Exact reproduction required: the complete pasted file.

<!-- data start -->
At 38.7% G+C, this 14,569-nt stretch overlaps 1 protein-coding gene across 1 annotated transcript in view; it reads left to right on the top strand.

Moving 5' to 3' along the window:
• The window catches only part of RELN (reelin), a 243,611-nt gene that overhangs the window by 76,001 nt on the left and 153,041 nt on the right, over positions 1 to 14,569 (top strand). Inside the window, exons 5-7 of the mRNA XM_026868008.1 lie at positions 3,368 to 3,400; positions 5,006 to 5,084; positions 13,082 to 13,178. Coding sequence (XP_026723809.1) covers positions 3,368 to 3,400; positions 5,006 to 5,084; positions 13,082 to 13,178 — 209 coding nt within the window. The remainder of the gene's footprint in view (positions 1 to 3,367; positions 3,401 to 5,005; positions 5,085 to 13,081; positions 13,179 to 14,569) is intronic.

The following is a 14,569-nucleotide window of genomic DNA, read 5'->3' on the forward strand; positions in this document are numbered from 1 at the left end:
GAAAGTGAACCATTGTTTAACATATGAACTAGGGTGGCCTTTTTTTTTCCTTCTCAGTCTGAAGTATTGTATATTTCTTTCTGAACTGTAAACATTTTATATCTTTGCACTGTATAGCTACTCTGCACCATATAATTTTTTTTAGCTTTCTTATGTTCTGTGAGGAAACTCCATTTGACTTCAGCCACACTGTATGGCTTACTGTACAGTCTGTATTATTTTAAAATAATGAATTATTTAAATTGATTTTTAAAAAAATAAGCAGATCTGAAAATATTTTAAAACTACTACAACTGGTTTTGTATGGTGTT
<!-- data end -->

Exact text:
At 38.7% G+C, this 14,569-nt stretch overlaps 1 protein-coding gene across 1 annotated transcript in view; it reads left to right on the top strand.

Moving 5' to 3' along the window:
• The window catches only part of RELN (reelin), a 243,611-nt gene that overhangs the window by 76,001 nt on the left and 153,041 nt on the right, over positions 1 to 14,569 (top strand). Inside the window, exons 5-7 of the mRNA XM_026868008.1 lie at positions 3,368 to 3,400; positions 5,006 to 5,084; positions 13,082 to 13,178. Coding sequence (XP_026723809.1) covers positions 3,368 to 3,400; positions 5,006 to 5,084; positions 13,082 to 13,178 — 209 coding nt within the window. The remainder of the gene's footprint in view (positions 1 to 3,367; positions 3,401 to 5,005; positions 5,085 to 13,081; positions 13,179 to 14,569) is intronic.

The following is a 14,569-nucleotide window of genomic DNA, read 5'->3' on the forward strand; positions in this document are numbered from 1 at the left end:
GAAAGTGAACCATTGTTTAACATATGAACTAGGGTGGCCTTTTTTTTTCCTTCTCAGTCTGAAGTATTGTATATTTCTTTCTGAACTGTAAACATTTTATATCTTTGCACTGTATAGCTACTCTGCACCATATAATTTTTTTTAGCTTTCTTATGTTCTGTGAGGAAACTCCATTTGACTTCAGCCACACTGTATGGCTTACTGTACAGTCTGTATTATTTTAAAATAATGAATTATTTAAATTGATTTTTAAAAAAATAAGCAGATCTGAAAATATTTTAAAACTACTACAACTGGTTTTGTATGGTGTT